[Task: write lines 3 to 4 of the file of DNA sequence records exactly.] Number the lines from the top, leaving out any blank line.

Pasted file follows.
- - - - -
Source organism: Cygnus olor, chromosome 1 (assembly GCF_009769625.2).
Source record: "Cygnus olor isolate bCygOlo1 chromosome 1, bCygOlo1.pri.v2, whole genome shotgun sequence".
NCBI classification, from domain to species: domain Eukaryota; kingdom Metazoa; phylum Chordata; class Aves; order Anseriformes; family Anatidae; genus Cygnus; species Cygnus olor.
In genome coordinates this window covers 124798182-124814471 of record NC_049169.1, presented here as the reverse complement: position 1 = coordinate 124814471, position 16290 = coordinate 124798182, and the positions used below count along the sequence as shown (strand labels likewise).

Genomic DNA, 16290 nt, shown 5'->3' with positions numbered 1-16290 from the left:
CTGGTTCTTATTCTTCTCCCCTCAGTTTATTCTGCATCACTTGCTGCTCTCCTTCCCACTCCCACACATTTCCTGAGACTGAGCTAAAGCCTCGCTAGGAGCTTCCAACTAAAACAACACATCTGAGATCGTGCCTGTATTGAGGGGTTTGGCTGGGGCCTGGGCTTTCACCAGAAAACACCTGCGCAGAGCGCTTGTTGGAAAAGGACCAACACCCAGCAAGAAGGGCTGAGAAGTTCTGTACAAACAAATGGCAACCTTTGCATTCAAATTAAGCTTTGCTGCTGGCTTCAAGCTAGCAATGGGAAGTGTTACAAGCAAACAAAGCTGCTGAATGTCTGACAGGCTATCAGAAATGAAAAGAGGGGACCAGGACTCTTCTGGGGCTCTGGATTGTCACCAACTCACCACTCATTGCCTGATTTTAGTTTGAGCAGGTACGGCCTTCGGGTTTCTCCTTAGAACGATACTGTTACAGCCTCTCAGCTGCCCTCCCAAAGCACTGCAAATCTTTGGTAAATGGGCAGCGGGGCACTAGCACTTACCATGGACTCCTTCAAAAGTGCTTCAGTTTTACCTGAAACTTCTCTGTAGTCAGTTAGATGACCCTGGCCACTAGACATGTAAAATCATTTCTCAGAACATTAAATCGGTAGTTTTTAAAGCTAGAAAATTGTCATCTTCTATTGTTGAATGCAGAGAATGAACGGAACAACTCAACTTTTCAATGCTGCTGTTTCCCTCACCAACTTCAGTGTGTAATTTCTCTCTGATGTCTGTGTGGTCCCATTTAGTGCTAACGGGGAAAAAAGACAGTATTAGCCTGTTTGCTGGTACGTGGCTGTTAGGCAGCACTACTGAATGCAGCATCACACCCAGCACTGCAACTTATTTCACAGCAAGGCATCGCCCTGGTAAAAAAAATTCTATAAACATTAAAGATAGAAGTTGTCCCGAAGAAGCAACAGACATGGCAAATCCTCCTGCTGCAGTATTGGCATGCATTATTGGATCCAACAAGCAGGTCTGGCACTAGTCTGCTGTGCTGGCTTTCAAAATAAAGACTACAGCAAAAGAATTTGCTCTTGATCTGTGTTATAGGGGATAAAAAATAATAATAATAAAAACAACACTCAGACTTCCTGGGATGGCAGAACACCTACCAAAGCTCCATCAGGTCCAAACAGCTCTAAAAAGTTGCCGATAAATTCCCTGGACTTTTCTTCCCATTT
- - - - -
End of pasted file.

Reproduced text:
NCBI classification, from domain to species: domain Eukaryota; kingdom Metazoa; phylum Chordata; class Aves; order Anseriformes; family Anatidae; genus Cygnus; species Cygnus olor.
In genome coordinates this window covers 124798182-124814471 of record NC_049169.1, presented here as the reverse complement: position 1 = coordinate 124814471, position 16290 = coordinate 124798182, and the positions used below count along the sequence as shown (strand labels likewise).